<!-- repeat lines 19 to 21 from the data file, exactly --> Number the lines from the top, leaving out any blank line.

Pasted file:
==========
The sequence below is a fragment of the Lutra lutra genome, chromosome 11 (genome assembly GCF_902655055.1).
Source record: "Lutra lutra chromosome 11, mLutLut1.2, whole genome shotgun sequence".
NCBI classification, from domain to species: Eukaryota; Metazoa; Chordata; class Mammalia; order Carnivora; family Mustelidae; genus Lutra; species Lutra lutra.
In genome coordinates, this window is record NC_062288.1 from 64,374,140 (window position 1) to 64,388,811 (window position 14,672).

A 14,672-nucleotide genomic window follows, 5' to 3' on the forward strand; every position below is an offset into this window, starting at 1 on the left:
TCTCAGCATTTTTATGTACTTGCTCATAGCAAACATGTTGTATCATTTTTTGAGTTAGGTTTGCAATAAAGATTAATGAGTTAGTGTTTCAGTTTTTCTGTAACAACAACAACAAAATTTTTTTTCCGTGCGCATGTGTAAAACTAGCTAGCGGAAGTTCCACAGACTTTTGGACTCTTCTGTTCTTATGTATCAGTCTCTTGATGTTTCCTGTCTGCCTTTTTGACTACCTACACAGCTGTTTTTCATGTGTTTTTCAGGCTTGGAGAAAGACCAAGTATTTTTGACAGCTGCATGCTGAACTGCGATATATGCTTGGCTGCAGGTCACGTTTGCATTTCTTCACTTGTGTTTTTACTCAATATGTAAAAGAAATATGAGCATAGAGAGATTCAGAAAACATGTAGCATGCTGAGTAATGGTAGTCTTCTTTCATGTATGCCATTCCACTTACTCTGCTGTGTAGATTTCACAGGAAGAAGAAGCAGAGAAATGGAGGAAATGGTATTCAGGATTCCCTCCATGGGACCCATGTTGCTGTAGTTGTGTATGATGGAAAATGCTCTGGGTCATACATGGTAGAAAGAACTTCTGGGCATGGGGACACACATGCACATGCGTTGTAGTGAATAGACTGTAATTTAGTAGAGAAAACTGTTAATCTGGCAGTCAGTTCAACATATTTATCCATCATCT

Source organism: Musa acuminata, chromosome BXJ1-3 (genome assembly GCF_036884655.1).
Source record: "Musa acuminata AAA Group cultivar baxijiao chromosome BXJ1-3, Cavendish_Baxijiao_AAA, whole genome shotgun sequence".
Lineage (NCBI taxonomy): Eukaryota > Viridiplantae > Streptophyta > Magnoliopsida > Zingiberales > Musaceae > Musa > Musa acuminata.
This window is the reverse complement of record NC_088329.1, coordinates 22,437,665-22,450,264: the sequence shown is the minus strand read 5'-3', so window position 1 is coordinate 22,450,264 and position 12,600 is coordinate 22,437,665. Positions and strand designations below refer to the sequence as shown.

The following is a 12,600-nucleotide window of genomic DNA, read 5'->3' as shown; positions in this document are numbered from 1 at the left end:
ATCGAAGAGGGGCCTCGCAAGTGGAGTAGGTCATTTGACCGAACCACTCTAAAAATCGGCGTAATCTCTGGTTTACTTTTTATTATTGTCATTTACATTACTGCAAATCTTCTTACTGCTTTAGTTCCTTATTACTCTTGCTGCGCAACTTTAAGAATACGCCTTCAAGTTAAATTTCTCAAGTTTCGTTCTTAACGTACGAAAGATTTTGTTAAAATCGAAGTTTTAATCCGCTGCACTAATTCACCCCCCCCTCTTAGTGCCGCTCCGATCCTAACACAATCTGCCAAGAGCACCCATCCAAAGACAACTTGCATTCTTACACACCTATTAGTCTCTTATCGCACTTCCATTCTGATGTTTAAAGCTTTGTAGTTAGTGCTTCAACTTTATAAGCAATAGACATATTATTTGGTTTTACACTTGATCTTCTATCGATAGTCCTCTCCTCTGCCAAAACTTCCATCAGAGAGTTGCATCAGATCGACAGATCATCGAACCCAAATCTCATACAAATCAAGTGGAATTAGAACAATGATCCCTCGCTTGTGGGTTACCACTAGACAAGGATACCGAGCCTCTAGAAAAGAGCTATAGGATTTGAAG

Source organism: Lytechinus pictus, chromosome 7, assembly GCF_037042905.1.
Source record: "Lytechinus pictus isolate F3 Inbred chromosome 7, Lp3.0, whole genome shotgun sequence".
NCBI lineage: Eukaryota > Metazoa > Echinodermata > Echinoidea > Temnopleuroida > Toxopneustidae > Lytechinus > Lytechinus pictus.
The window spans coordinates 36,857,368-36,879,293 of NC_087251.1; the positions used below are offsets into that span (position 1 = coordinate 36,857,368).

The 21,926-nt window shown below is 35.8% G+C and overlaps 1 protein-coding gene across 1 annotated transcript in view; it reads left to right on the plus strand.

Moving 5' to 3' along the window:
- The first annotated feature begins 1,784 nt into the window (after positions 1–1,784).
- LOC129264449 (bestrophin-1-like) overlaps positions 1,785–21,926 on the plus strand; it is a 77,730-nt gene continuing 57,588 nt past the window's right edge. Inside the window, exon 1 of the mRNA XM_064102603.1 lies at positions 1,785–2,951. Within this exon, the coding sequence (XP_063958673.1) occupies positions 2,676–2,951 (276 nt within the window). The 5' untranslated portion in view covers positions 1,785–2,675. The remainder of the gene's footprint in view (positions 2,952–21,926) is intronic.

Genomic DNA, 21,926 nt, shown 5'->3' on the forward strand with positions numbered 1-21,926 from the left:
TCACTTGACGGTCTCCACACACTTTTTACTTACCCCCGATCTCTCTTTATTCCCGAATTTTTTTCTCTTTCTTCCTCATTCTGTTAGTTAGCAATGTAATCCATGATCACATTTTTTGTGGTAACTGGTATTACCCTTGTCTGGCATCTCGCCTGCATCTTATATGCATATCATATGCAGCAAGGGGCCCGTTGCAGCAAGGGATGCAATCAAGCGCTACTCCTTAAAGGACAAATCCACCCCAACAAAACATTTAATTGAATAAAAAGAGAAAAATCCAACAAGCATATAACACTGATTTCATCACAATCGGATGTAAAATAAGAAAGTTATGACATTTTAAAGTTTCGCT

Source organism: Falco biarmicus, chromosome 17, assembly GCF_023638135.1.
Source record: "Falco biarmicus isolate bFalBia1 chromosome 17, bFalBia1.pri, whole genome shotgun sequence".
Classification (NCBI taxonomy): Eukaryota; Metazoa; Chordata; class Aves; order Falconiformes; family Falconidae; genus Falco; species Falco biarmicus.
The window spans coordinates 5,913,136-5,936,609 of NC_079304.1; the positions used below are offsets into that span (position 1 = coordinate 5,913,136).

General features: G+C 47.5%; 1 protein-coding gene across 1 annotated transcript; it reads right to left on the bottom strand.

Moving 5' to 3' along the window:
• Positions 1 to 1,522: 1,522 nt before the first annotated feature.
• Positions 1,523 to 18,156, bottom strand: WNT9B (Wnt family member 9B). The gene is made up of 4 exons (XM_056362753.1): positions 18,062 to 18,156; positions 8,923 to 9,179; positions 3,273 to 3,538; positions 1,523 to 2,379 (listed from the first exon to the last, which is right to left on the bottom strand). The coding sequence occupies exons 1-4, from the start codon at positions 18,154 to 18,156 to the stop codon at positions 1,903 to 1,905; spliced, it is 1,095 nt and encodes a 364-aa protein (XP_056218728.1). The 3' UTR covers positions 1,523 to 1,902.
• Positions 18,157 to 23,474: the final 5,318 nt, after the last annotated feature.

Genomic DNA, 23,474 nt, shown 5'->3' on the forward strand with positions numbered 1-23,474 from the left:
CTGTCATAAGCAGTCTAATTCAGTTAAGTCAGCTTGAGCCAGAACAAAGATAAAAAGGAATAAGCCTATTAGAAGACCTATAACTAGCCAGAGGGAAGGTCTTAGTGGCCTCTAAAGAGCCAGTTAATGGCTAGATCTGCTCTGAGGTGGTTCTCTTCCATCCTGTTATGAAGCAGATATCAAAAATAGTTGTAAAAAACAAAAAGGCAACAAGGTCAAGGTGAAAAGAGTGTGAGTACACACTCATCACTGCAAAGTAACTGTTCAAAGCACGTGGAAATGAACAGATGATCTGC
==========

- The first annotated feature begins 1,784 nt into the window (after positions 1–1,784).
- LOC129264449 (bestrophin-1-like) overlaps positions 1,785–21,926 on the plus strand; it is a 77,730-nt gene continuing 57,588 nt past the window's right edge. Inside the window, exon 1 of the mRNA XM_064102603.1 lies at positions 1,785–2,951. Within this exon, the coding sequence (XP_063958673.1) occupies positions 2,676–2,951 (276 nt within the window). The 5' untranslated portion in view covers positions 1,785–2,675. The remainder of the gene's footprint in view (positions 2,952–21,926) is intronic.

Genomic DNA, 21,926 nt, shown 5'->3' on the forward strand with positions numbered 1-21,926 from the left: